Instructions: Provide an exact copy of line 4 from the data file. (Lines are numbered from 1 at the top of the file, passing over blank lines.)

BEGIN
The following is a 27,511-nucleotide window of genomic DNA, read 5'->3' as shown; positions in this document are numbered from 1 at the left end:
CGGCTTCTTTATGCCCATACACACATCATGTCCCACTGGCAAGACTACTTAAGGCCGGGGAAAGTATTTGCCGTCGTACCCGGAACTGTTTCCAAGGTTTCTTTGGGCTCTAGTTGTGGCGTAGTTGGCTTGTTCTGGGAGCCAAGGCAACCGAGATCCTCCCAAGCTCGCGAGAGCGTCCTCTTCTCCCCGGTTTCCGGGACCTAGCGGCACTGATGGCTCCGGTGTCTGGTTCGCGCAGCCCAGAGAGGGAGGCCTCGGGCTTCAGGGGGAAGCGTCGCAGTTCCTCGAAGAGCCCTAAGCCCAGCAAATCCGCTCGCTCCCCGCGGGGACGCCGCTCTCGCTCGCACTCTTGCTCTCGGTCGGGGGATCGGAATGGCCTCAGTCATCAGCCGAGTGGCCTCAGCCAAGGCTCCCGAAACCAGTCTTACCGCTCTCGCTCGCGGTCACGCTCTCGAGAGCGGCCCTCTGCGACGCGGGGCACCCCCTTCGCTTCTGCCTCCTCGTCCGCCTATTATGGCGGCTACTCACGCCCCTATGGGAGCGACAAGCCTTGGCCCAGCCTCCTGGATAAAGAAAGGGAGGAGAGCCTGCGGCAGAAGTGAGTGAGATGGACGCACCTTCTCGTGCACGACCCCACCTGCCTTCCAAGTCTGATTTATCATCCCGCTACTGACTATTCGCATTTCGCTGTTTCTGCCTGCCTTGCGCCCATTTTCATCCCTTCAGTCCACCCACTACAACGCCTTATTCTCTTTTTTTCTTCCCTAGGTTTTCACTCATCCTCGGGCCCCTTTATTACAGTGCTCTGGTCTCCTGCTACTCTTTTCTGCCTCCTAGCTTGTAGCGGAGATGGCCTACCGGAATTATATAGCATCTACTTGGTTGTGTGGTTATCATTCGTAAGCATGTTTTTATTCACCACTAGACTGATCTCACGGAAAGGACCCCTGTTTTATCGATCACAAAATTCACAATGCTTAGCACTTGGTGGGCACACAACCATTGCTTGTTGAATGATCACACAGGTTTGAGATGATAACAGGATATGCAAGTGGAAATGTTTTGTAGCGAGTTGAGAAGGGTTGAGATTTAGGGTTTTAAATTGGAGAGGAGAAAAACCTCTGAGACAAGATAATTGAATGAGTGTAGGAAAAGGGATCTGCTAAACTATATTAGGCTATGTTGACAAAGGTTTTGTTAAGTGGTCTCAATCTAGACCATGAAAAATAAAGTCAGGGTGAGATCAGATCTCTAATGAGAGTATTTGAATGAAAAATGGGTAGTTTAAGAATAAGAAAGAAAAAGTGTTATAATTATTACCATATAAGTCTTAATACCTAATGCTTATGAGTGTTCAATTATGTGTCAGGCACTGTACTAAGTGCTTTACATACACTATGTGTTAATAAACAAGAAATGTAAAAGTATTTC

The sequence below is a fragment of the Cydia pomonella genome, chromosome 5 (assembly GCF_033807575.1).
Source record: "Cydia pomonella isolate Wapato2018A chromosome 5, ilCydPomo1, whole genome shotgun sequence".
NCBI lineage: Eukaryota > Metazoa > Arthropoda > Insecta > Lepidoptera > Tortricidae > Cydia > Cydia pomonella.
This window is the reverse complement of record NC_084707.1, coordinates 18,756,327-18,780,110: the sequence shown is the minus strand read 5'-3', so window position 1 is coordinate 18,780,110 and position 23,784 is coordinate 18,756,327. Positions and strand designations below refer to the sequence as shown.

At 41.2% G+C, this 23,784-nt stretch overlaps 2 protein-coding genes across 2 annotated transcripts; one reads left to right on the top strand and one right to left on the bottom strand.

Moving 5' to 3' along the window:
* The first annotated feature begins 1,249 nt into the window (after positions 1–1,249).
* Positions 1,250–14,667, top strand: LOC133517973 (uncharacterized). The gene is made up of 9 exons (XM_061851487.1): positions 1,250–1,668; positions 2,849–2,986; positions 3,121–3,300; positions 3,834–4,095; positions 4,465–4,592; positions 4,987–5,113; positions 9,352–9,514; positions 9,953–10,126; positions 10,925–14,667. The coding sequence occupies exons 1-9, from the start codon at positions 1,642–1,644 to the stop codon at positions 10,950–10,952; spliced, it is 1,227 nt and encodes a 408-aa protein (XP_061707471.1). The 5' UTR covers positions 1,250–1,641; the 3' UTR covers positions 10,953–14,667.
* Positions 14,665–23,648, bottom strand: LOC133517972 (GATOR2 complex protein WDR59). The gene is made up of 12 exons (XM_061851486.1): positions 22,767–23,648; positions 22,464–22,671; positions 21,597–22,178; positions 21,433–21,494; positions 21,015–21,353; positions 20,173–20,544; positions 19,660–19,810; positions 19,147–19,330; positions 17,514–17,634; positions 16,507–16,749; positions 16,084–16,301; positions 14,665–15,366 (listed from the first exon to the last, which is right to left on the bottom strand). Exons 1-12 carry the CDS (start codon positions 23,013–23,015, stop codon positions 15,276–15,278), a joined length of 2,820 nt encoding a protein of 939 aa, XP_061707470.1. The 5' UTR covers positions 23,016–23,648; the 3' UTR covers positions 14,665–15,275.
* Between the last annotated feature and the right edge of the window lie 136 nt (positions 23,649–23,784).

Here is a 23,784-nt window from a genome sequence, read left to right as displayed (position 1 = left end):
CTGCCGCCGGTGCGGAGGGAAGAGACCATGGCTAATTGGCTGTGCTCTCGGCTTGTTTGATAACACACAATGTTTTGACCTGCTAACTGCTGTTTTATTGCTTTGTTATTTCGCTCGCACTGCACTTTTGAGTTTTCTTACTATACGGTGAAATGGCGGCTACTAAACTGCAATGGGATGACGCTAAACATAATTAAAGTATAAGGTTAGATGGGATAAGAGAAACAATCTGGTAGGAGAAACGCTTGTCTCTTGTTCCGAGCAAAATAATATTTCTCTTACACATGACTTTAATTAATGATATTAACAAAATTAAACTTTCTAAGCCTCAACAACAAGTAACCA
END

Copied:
Source record: "Cydia pomonella isolate Wapato2018A chromosome 5, ilCydPomo1, whole genome shotgun sequence".